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news | May 25, 2009 | Afghanistan | Emergency

Afghanistan: The challenge of beneficiary selection process

VFW work site in Qara Mullah Qurban village (Faryab).

Urgent Humanitarian Support to Vulnerable Households in Faryab and Baghlan Provinces of Afghanistan

During the winter months, most vulnerable families in northern Afghanistan suffer from an acute lack of food and fuel. In Baghlan and Faryab provinces, ACTED provided support to 4,233 beneficiaries through Cash for Work (CFW) activities and direct aid to the most vulnerable households with no men to directly participate in the works. The project took 5 months and was financed by the European Commission’s Humanitarian Aid Department.

The rural areas of Baghlan and Faryab, where the project took place, have so far received relatively little attention from the development community and the government. Especially in the project locations selected in Faryab, the poor and vulnerable have been forced to adapt drastic coping mechanisms to survive the winter. Examples are not hard to come by. In one of the targeted villages, Qarah Mullah Qurban, children were often seen sweeping dung and scraps of straw from the street to use as a fuel for cooking and heating, since the price of wood puts it out of reach of most Afghan families. Another family from Takhti Qeshlaq came to use animal fodder to bake bread, as it is cheaper then flour.

Widespread poverty in the areas as well as focus on vulnerable households in particular presented ACTED with a number of challenges. Since many vulnerable households do not have men able to participate in CFW activities, apart from 3,226 CFW beneficiaries, the project also provided 1,008 non-working beneficiaries with direct assistance. The selection of non-working beneficiaries presented a highly sensitive issue and direct involvement and approval from communities was essential to avoid community conflicts.

Beneficiary Selection Process

To that end, Beneficiary Selection Committees (BSC) were set up. They included members of Community Development Committees (CDC), village elders, ACTED staff and government officials. The selection process was based on the UNHCR criteria including households headed by women, the elderly and the disabled, which were selected as non-working beneficiaries, and families suffering from a lack of employment, large number of children and/or very low income. The ACTED staff then followed up on the selection process to ensure its fairness.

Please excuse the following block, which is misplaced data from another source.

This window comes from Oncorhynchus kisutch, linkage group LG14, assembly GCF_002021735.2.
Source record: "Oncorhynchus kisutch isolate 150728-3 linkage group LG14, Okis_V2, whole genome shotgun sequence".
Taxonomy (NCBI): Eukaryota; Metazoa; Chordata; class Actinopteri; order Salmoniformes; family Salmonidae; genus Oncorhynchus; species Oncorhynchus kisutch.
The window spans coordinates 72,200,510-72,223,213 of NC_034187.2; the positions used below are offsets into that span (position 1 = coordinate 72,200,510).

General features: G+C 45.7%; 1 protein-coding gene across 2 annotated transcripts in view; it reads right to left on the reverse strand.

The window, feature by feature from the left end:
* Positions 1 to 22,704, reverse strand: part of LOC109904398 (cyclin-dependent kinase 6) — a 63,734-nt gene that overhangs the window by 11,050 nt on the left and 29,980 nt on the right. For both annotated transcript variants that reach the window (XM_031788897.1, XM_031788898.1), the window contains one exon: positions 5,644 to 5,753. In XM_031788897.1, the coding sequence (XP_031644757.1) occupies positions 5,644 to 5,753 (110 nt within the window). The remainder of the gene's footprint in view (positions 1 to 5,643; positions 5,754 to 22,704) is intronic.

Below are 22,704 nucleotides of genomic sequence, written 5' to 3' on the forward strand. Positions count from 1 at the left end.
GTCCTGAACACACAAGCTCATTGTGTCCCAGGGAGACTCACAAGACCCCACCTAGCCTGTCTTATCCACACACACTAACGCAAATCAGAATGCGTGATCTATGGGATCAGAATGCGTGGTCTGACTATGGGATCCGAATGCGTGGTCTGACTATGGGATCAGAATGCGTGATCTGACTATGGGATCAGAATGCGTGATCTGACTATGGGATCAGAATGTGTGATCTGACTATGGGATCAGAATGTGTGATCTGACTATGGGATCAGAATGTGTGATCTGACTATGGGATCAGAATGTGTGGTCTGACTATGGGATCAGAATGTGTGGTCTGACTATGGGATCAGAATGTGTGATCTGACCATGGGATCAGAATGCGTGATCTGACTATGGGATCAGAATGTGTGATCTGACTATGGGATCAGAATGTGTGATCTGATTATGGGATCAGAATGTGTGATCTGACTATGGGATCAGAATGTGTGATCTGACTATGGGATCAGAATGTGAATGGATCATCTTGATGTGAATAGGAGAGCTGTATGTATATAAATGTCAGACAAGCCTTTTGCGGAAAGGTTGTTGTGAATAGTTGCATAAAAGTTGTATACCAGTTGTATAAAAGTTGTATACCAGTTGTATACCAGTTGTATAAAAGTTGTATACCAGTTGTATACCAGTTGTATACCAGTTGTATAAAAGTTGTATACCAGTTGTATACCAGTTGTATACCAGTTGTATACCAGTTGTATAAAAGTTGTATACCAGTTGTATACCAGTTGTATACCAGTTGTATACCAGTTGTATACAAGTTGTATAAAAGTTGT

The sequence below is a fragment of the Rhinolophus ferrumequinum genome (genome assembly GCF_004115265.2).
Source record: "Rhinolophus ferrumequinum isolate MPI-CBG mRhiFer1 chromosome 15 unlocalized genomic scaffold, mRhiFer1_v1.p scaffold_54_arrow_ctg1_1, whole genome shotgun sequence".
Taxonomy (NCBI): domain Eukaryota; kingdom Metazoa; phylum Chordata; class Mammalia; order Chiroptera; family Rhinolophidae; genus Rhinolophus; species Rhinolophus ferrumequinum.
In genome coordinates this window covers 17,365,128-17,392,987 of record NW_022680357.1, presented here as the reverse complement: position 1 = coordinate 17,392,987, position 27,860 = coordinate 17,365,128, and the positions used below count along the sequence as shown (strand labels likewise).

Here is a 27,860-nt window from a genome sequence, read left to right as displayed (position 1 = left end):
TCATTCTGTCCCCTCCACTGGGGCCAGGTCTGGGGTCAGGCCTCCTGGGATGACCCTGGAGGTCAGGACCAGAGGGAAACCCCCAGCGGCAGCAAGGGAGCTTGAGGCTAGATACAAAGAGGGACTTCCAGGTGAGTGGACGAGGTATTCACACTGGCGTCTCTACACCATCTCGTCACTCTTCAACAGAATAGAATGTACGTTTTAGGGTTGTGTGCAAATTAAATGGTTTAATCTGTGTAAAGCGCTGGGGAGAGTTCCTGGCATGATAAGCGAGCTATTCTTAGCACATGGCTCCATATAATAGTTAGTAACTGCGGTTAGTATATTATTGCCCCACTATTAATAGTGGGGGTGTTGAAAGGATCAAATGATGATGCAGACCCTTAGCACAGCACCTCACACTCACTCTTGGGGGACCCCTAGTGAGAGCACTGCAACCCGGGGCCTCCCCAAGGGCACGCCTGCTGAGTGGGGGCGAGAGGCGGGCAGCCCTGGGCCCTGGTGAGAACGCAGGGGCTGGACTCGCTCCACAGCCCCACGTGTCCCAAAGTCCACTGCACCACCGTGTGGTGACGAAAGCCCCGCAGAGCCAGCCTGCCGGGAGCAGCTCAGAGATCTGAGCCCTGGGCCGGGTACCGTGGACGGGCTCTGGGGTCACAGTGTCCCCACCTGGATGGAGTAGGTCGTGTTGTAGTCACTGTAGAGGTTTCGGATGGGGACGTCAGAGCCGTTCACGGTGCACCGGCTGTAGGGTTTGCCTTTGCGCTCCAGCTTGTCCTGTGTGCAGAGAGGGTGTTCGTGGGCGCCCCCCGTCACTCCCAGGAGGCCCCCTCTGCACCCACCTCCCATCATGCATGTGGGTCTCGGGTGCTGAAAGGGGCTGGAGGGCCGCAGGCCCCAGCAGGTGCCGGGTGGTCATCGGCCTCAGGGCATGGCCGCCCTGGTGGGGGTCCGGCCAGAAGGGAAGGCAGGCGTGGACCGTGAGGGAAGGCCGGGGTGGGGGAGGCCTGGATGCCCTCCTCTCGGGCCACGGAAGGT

This methodology assured that lists of beneficiaries were accepted by the communities and helped prevent tensions and conflicts. In Welch Ali, a village in Baghlan Province, the starting date of the project had to be postponed when two villagers objected to the inclusion of people from a neighboring village in the CFW scheme. The conflict was solved through the involvement of the CDC and village elders, who convinced the men that people from another village indeed qualified for assistance. Another challenge the project faced, due to the wide-spread poverty in Faryab province, was the sheer number of beneficiaries who potentially qualified for assistance.

Can the extremely vulnerable work?

Out of those who did participate in CFW, some were as old as 85. This reflects a significant programmatic challenge for CFW projects targeting vulnerable families: the most vulnerable workers are not always best qualified to carry out the work. However, were they not participating in CFW, elderly headed households would be forced to find more extreme ways of securing income, such as begging. In Baghlan and Faryab elderly participated in the projects as both working and non-working beneficiaries, with the selection being led by community leaders and approved by all relevant parties.

At last, the inclusion of non-working beneficiaries in the project was handled well and thanks to close cooperation with communities, major conflicts were avoided. Still, one of the key lessons learnt from the project’s implementation and discussions with beneficiaries is that even the most vulnerable families can and should be involved in CFW activities. Suggestions included roles for elderly and disabled men as labour progress monitors or equipment stock keepers. Women can work preparing lunch for other CFW workers, in small scale food security or livelihood projects or even run childcare groups for younger mothers involved directly in CFW schemes.

The final obstacle ACTED had to face did not originate from Afghanistan – but from the fluctuating dollar exchange rate which impacted the project. This was offset by a reduction in the number of working days in Faryab. Thankfully, the rate fluctuations were combined with the decreased prices for food on local markets; thus the project was able to achieve what it has originally intended: all the participating families were left able to cover 50% of their food expenses for winter months.